Japan’s new leader will aim to beef up security ties when he visits Vietnam and Indonesia next week amid concerns about Beijing’s growing assertiveness, but he is likely to steer clear of the harsh anti-China rhetoric used by US counterparts.
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Prime Minister Yoshihide Suga, whose resume is scant on diplomatic experience, will follow in predecessor Shinzo Abe’s footsteps by making the two Southeast Asian nations the destination for his first overseas trip since taking office in September.
“I think it is important to show ... we put more emphasis and importance on that region and we are interested in the security situation, especially in the South China Sea,” said former diplomat Kunihiko Miyake, a special advisor to Suga.
Suga will visit Vietnam, chair of the 10-member ASEAN (Association of Southeast Asian Nations), and Indonesia, its biggest economy, on a four-day trip from Sunday, Chief Cabinet Secretary Katsunobu Kato announced on Friday.
Japan must balance its deep economic ties with China with security concerns, including Beijing’s push to assert claims over disputed East China Sea isles.
Abe oversaw an improvement in ties but some ruling party MPs want a tougher stance.
ASEAN members, many of which have territorial feuds with China in vital South China Sea waterways, are wary of alienating a big economic partner and reluctant to become entrapped in an intense confrontation between the United States and China.
Scott Harold, associate director at the Rand Corporation’s Center for Asia-Pacific Policy, said Japan’s approach is to be firm, calm and advance its interests without asking countries to explicitly push back against China.
Beefing up defense cooperation will be a “key point” of Suga’s trip to Vietnam following last week’s port call of three Japanese vessels at the country’s Cam Ranh naval base, said Ha Hoang Hop of the Singapore-based ISEAS-Yusof Ishak Institute.
China claims swathes of Vietnam’s exclusive economic zone as well as the Paracel and Spratly Islands while Indonesia has been angered by Chinese coast guard intrusions into its exclusive economic zone off its Natuna Islands.
Japan plans to sign an agreement with Vietnam to allow it to export defense equipment and technology to the country, the Nikkei newspaper reported this week. A Japanese official said Japan was talking about enhancing defense cooperation with both Hanoi and Jakarta but could not comment on the outcomes.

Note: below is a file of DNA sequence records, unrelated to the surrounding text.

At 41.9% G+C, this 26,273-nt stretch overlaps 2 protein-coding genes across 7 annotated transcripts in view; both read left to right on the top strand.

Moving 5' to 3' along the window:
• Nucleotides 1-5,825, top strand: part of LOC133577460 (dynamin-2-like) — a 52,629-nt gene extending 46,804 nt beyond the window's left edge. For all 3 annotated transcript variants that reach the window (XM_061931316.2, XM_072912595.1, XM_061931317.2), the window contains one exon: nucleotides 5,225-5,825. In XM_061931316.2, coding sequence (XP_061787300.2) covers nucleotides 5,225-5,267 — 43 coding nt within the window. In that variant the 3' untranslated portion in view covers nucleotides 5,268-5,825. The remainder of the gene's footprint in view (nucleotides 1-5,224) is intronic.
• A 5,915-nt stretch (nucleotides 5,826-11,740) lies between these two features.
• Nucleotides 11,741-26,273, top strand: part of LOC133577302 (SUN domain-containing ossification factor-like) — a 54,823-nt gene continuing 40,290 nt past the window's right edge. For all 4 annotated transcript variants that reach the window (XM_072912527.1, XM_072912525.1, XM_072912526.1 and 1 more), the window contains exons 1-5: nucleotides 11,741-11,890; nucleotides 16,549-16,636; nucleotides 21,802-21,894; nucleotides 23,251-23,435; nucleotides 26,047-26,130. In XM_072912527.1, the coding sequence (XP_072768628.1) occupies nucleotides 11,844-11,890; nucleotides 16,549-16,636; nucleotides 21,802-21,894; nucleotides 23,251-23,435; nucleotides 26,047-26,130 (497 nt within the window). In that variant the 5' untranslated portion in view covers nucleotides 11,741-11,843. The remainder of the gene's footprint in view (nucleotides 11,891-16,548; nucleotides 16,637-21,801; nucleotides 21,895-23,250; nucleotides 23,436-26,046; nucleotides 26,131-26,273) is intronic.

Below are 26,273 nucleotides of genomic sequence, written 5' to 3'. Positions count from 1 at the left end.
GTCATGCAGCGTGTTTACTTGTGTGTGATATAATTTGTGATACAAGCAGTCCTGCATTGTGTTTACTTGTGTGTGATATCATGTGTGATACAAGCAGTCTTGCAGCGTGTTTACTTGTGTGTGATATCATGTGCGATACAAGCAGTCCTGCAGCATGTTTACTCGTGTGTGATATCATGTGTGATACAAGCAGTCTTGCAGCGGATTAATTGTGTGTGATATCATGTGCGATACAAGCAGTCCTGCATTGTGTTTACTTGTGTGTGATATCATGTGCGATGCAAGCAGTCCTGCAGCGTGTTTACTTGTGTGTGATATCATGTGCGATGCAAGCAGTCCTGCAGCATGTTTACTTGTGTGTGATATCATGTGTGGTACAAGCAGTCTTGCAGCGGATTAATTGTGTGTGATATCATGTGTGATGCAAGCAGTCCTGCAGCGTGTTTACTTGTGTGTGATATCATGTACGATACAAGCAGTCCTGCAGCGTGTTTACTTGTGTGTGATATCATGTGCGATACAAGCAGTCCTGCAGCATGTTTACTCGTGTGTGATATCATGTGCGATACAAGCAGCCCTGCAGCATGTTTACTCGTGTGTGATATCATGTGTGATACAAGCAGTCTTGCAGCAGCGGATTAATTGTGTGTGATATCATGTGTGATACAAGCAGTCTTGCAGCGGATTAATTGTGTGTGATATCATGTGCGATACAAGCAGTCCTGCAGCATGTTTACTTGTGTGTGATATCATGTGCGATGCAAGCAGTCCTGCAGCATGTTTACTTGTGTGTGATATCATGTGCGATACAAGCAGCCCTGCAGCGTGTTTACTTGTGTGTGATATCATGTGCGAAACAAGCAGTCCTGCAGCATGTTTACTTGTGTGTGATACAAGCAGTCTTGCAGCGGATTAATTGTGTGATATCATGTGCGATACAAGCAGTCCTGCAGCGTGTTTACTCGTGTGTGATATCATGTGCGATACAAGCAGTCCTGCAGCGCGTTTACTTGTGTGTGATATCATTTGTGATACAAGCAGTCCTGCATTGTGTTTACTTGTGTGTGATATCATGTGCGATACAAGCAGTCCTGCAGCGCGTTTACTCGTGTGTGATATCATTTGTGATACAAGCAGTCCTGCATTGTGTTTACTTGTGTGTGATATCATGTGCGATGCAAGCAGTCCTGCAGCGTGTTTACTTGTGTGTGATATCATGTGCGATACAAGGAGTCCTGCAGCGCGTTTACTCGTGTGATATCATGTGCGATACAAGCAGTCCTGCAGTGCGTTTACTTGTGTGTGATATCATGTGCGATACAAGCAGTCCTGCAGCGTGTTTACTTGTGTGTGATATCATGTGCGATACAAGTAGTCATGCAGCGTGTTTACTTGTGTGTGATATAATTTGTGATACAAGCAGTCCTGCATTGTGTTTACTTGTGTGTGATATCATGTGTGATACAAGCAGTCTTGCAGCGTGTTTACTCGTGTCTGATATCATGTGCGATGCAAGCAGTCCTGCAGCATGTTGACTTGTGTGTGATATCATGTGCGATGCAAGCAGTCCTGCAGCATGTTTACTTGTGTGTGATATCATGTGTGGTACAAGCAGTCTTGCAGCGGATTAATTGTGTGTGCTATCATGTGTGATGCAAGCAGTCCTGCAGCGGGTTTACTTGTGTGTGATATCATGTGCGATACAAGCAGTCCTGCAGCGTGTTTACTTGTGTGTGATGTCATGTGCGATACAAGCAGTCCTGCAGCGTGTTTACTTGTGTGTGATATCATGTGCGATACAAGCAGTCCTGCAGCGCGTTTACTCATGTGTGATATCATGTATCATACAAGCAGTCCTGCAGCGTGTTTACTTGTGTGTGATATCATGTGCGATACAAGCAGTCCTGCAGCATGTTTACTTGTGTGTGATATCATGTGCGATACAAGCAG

Suga’s trip follows last week’s Tokyo meeting of the “Quad,” an informal grouping of India, Australia, Japan and the United States, which Washington sees as a bulwark against China.
Beijing has denounced the Quad as a “mini-NATO” meant to contain China.
Hop said Vietnam could endorse the Quad as the group becomes more inclusive and as Beijing becomes more aggressive in South China Sea. Indonesia, however, is wary.
“Indonesia, which puts a high primacy on ASEAN’s centrality, is going to be very ambivalent about the Quad because it undermines that whole principle … They are unlikely to jump on the quad bandwagon,” said Euan Graham at the Singapore-based International Institute for Strategic Studies.
Suga’s visit also coincides with Japan’s efforts to diversify its supply chains and reduce reliance on China by bringing production home or locating more in Southeast Asia.
He will likely announce an expansion of Japan’s subsidies for production in Southeast Asia on his trip, the Nikkei said.
Vietnam is a popular choice for Japanese firms. Half of the 30 Japanese firms that took advantage of a 23.5 billion yen ($223.28 million) government scheme to diversify supply chains in Southeast Asia targeted Vietnam, which has aggressively courted Japanese investment.
Only one opted for Indonesia, where Japanese firms complain about a sometimes arbitrary regulatory environment, prompting Tokyo to call for improvements.
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